Middle East conflict on the Internet: Sometimes seriously injured, sometimes cheering: That’s what’s behind the mysterious “Gaza Joe”
The information war about the Middle East conflict is raging on the Internet. Saleh Aljafarawi – called “Gaza Joe” or “Hamas actor” – is a controversial figure. While he claims to be an artist from Gaza, many accuse him of making propaganda for Hamas. Despite or precisely because of these allegations, Aljafarawi reaches around 2.5 million followers with his accounts.
On X, some call him “Gaza Joe,” others call him a “Hamas actor.” Some say he is being paid by the terrorist group to stir up sentiment against Israel. Saleh Aljafarawi, at least that is the name above the young man’s social media profiles, can regularly be seen in videos from the Gaza Strip on the Internet. He is accused of carrying out propaganda for Hamas.
According to the recordings and according to his own statements, Aljafarawi lives in the Gaza Strip. He writes about himself on his YouTube channel:
“My name is Saleh Aljafarawi, I am 25 years old, a Palestinian living in Gaza, an artist. I will create videos that you will enjoy, God willing. I love you all. And don’t forget to subscribe to the channel.”
Influencer known for spreading propaganda videos
The account’s profile picture shows a young man with short black hair with a goatee, mustache and side whiskers. Aljafarawi is wearing a dark suit with a red pocket square and red tie. He takes a photo of himself with his cell phone, smiles, and shows off his braces. He has long been considered an online influencer, known for spreading propaganda videos in support of Hamas. His activities have attracted attention, particularly against the backdrop of the Middle East conflict.
Aljafarawi is considered a crisis actor for Hamas. The clips of him circulating online sometimes show him with a machine gun in his hand, sometimes with what appears to be a bleeding baby in his arms. Sometimes he shows himself cheering when rockets are fired at Israel from the Gaza Strip, sometimes crying when Israeli rockets hit Gaza back. Another clip is said to show Aljafarawi lying in a hospital bed.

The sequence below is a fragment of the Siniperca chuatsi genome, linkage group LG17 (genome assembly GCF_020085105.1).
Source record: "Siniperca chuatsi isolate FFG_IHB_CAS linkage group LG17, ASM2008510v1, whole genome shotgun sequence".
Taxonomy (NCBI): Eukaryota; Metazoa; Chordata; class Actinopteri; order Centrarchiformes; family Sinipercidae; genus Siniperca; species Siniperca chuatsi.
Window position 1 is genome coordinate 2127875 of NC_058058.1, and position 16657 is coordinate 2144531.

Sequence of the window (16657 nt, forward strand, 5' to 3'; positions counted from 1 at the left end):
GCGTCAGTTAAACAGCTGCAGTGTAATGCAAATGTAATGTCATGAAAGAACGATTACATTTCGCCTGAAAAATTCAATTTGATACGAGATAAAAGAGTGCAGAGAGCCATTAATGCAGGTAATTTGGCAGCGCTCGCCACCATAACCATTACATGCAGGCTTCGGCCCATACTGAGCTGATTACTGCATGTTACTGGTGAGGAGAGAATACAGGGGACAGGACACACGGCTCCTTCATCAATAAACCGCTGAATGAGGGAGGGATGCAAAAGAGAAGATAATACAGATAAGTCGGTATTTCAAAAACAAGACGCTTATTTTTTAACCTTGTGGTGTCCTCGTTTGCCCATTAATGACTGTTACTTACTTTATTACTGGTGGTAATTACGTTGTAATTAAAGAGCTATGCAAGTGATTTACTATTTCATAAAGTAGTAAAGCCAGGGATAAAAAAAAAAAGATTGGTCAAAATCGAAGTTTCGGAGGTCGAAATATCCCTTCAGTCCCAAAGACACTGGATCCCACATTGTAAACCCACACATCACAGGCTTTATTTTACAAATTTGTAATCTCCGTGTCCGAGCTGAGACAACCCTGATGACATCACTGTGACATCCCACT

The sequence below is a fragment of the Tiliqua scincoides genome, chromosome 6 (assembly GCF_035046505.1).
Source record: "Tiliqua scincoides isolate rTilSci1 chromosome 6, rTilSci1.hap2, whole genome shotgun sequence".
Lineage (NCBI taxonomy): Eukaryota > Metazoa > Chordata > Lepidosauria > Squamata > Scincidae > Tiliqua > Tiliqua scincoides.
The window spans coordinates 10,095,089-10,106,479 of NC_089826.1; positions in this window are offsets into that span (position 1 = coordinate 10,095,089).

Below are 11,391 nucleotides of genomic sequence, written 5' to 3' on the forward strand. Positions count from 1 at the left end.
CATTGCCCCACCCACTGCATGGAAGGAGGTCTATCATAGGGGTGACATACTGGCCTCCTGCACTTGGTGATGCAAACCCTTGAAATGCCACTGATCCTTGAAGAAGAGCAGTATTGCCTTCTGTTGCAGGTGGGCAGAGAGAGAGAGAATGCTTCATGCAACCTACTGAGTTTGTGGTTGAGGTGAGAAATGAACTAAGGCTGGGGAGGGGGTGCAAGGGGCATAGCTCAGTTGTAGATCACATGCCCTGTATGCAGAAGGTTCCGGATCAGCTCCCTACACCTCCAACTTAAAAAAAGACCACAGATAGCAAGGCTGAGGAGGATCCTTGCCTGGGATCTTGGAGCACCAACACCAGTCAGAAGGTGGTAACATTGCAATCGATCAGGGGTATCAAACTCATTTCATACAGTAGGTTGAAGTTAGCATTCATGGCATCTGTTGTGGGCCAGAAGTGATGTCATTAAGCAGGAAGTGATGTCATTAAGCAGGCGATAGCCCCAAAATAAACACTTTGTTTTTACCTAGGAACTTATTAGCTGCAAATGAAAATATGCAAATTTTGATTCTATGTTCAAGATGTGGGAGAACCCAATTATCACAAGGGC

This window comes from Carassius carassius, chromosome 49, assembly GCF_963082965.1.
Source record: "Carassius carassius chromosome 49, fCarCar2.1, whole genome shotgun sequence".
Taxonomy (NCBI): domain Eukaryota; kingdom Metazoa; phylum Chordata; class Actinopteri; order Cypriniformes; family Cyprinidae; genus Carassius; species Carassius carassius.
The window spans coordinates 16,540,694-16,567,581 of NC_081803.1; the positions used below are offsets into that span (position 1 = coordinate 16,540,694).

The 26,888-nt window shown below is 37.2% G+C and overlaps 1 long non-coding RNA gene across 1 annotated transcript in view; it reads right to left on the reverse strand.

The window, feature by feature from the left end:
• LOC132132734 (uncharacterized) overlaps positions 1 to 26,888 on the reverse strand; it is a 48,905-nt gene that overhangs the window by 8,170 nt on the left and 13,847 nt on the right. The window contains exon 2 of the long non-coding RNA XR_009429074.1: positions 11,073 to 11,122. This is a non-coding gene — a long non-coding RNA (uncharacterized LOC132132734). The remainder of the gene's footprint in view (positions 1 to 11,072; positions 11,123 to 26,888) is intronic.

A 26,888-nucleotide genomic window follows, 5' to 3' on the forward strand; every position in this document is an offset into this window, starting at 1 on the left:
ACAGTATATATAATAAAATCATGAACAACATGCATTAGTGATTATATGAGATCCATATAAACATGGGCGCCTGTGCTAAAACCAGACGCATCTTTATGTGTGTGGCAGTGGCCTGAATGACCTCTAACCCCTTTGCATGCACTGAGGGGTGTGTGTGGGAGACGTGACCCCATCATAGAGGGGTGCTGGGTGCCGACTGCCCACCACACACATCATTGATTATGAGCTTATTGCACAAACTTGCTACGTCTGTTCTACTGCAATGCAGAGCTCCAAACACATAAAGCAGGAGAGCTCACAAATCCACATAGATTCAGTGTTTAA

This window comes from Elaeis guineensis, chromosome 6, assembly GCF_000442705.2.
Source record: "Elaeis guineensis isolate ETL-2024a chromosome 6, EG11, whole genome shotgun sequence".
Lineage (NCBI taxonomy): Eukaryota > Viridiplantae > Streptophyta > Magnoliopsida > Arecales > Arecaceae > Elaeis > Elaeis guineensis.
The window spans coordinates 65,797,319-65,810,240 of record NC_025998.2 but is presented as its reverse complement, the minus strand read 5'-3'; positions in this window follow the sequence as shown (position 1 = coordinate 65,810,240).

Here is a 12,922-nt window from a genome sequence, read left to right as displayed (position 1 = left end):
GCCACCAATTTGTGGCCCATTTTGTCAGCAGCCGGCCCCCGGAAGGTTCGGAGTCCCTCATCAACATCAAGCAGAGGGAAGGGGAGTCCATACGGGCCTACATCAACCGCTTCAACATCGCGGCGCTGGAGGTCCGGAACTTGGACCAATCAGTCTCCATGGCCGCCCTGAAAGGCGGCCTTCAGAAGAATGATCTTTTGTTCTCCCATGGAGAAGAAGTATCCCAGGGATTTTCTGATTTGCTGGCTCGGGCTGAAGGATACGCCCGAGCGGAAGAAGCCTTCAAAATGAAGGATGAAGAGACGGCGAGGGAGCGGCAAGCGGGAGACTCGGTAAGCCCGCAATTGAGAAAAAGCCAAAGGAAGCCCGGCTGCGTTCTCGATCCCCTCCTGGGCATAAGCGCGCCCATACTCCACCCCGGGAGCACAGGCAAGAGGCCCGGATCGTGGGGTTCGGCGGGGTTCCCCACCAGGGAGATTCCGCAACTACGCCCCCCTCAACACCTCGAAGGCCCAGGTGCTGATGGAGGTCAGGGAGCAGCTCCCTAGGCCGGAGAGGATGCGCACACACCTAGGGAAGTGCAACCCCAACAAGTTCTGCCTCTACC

Hospital video raises questions
However, doubts arise again and again about the authenticity of the scenes. Sometimes it’s the chronological sequence that doesn’t make sense, sometimes it’s the “props” or the “act” itself that users accuse it of being fake.
The suspicion of propaganda was recently confirmed primarily by the hospital video in which Aljafarawi lies apathetic and apparently suffering in bed. Two men hold the man’s hand, caress his face, comfort him. The man keeps drawing his eyebrows together in bed. An EKG is connected to his chest and a ventilator is stuck in his nose. The associated devices can be seen in the background. But clearly no one is turned on.
A day later, Aljafarawi, whom some claim to have recognized in the hospital bed, appears in a new video. In it he can be seen running through the streets and filming the various locations of the air raids. This was despite previously posting a video in which he pretended to be in a hospital bed in critical condition.
“Don’t worry, he got through,” writes one X user, obviously ironically. And that “even though all monitors and medical devices were switched off.” Another user commented, also ironically: “The actor paid by Hamas who almost died in the hospital in Gaza yesterday is praising Allah in the streets today. An endless soap opera.”
But the man in the hospital bed may not be Aljafarawi. The person in the video is said to be Mohammed Saeed Zandek, who lost a leg in an Israeli attack on a refugee camp in the West Bank in July, writes “Old news“, an Indian non-profit fact-checking website. Accordingly, the now viral video was shared on August 19, 2023.
The case shows how fierce the information battle is waged by both sides on the Internet.
Around 2.5 million followers on Instagram
Aljafarawi’s Instagram account is his main channel with 1.4 million followers. This is where he shares most of his posts. Among other things, he is also active on YouTube and TikTok, each with around 10,000 followers. Meta is said to have recently reacted to his posts and blocked his Instagram account. Research by FOCUS online cannot confirm this.
Aljafarawi now uses three accounts. Between 1.6 million and 32,000 users have accumulated here. In total, he reaches around 2.5 million users with his profiles on Instagram. Under a photo of himself, he writes: “Even if they delete a thousand accounts, I will still make accounts and post.”
So it can continue to cause confusion and fuel the conflict. Concerns remain that Aljafarawi may continue to play a suspected role in spreading misinformation and distorted narratives, adding to the complexity of information warfare in the conflict between Israel and Hamas. When asked by FOCUS online, he has not yet commented on the allegations made against him online.